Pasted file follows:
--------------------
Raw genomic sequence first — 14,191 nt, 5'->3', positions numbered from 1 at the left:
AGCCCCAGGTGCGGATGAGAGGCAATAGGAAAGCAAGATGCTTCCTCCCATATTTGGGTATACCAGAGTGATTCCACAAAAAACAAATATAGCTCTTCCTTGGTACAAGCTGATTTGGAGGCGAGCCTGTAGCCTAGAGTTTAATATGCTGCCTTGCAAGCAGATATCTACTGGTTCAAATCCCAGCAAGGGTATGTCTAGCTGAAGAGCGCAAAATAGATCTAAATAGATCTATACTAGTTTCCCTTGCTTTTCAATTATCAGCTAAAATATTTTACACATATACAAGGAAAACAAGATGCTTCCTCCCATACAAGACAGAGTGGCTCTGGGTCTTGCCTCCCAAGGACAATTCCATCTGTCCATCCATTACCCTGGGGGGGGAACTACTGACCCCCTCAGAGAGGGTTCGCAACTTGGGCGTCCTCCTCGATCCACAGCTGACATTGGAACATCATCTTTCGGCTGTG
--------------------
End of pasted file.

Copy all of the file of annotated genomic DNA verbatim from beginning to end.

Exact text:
Raw genomic sequence first — 14,191 nt, 5'->3', positions numbered from 1 at the left:
AGCCCCAGGTGCGGATGAGAGGCAATAGGAAAGCAAGATGCTTCCTCCCATATTTGGGTATACCAGAGTGATTCCACAAAAAACAAATATAGCTCTTCCTTGGTACAAGCTGATTTGGAGGCGAGCCTGTAGCCTAGAGTTTAATATGCTGCCTTGCAAGCAGATATCTACTGGTTCAAATCCCAGCAAGGGTATGTCTAGCTGAAGAGCGCAAAATAGATCTAAATAGATCTATACTAGTTTCCCTTGCTTTTCAATTATCAGCTAAAATATTTTACACATATACAAGGAAAACAAGATGCTTCCTCCCATACAAGACAGAGTGGCTCTGGGTCTTGCCTCCCAAGGACAATTCCATCTGTCCATCCATTACCCTGGGGGGGGAACTACTGACCCCCTCAGAGAGGGTTCGCAACTTGGGCGTCCTCCTCGATCCACAGCTGACATTGGAACATCATCTTTCGGCTGTG